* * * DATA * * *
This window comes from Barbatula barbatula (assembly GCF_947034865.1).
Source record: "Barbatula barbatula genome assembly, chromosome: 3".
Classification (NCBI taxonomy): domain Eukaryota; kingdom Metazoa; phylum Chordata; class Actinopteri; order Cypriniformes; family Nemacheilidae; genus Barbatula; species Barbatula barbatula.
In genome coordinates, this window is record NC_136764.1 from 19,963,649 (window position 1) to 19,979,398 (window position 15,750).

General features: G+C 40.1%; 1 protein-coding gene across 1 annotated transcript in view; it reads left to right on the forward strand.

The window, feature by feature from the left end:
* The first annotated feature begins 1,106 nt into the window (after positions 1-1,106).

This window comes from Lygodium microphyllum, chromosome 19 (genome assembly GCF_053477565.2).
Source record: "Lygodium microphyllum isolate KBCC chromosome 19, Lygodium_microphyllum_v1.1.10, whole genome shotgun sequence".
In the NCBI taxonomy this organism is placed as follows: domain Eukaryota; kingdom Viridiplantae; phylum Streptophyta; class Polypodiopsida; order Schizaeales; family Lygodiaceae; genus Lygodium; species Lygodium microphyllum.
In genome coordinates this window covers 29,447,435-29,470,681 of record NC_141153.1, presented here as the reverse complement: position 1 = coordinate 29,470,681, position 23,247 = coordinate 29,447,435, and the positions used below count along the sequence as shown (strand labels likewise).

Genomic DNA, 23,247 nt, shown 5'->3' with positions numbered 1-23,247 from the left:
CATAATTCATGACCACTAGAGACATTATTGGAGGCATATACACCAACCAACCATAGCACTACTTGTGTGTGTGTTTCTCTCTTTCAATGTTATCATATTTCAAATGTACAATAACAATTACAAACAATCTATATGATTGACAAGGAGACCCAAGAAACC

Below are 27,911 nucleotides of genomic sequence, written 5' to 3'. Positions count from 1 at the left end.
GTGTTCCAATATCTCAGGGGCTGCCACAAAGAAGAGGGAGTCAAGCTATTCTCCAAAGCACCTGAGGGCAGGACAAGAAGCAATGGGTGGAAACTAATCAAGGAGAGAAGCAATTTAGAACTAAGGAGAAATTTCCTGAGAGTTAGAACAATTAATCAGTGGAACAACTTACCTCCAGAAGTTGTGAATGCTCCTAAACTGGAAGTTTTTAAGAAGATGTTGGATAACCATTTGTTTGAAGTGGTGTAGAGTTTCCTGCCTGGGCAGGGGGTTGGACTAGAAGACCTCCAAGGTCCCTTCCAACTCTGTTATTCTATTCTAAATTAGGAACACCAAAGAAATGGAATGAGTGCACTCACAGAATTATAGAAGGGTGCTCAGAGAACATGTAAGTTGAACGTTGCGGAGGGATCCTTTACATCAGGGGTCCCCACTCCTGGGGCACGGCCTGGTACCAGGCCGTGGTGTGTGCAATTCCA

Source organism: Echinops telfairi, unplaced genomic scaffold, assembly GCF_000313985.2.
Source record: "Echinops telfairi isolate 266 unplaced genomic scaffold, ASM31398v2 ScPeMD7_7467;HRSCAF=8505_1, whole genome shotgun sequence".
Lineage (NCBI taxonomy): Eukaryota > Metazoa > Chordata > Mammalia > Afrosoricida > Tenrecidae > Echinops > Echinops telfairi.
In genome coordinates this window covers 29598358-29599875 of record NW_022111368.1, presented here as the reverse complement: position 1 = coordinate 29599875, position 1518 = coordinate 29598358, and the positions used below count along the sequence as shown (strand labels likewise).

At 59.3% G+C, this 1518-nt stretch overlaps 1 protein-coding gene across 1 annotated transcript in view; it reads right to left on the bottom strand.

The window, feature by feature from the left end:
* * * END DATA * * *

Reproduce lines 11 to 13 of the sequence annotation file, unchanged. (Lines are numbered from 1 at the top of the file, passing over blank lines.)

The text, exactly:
In genome coordinates this window covers 29,447,435-29,470,681 of record NC_141153.1, presented here as the reverse complement: position 1 = coordinate 29,470,681, position 23,247 = coordinate 29,447,435, and the positions used below count along the sequence as shown (strand labels likewise).

Genomic DNA, 23,247 nt, shown 5'->3' with positions numbered 1-23,247 from the left:
CATAATTCATGACCACTAGAGACATTATTGGAGGCATATACACCAACCAACCATAGCACTACTTGTGTGTGTGTTTCTCTCTTTCAATGTTATCATATTTCAAATGTACAATAACAATTACAAACAATCTATATGATTGACAAGGAGACCCAAGAAACC